Long time reader Erica sent me an email with these words:
A Practical Wedding has helped me to keep my sister sane as she is planning her wedding. I feel like every wedding conversation I have with her starts with her seriously stressing over something silly like whether it’s okay for her fiance to have a different number of groomsmen than she has bridesmaids, and ends with me telling her that there are no rules she needs to follow in planning her wedding. She can do whatever she wants.
This past weekend, my boyfriend and I got engaged. Then the barrage of questions started and the input on how we should do things began. Instead of stressing me out, they just rolled right off of my back. I know the questions and demands will only get worse, and not everyone will be happy with the non-traditional choices we make for our wedding, but now that I know there is a whole army of people out there who agree with me, and support our right to do things our way, it’s not so hard to take other people’s unhappiness with our decisions.
Which brings motivated me to get down on paper something I’ve been wanting to say about wedding planning for a long time.
First of all, lets not kid ourselves, for most of us wedding planning can be tough. There are days when nothing seems right, when everyone has an opinion, when life events make this party you are planning seem so small, when you can’t figure out how to afford things, when vendors are flat out horrible to you. There will be those days. And those days are normal.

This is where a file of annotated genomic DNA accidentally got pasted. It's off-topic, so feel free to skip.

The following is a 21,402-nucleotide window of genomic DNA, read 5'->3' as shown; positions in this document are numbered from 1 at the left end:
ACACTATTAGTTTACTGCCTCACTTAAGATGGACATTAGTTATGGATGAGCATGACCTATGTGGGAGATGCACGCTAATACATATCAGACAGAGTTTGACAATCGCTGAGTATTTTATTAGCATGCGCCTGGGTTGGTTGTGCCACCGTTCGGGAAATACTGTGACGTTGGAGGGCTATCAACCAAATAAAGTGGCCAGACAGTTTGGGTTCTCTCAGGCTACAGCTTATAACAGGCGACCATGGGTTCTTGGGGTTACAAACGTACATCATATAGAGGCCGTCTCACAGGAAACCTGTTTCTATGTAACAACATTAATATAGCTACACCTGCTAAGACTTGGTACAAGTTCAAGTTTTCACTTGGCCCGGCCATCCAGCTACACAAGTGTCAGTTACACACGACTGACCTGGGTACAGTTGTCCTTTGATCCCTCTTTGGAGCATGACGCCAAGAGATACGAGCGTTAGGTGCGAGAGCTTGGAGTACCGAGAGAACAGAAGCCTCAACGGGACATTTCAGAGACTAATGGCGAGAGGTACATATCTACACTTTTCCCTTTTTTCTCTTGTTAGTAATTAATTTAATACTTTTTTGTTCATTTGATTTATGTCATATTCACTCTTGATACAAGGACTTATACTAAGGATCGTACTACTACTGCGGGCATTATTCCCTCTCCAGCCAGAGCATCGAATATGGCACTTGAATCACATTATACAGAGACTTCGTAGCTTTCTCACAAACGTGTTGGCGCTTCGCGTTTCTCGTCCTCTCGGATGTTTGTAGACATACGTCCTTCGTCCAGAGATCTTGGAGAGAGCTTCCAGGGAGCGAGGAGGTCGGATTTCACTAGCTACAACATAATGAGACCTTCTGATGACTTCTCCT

But for me, in the end, wedding planning has turned out to be all about making choices. It’s about claiming the life that you want in the middle of a world that is telling you about the life that you should have. Let me say this loud and clear: No one can tell you how to live, and you pick the life you want. A marriage is, in many ways, the one of the few times in our lives when we make a big conscious decision about who we are, and what we want, and who we love. And, as much as people view love as magic, love and choice all mixed up together are a powerful powerful brew, and people are scared by it.
So they’ll tell you that you need to wear a big poufy dress, or have a steak dinner, or throw a garter, and and and and and. But you don’t. And you shouldn’t trust people who say you need X to have a wedding, just like you shouldn’t trust people who say you can’t have X to have a wedding. You shouldn’t trust people who tell you how much or how little you need to spend, or what you need to wear, or the vows you need to make.
If I’ve learned one thing planning this wedding, its this: The times that you say ‘NO, that is not who we are, that is not what we want’ will be vastly overpowered by the times you say ‘YES YES YES, this is who we are, this is what we want, this is how we live’.
Be true to yourself, fearlessly claim the life you want. That’s it. That’s all. That’s the solution to this puzzle.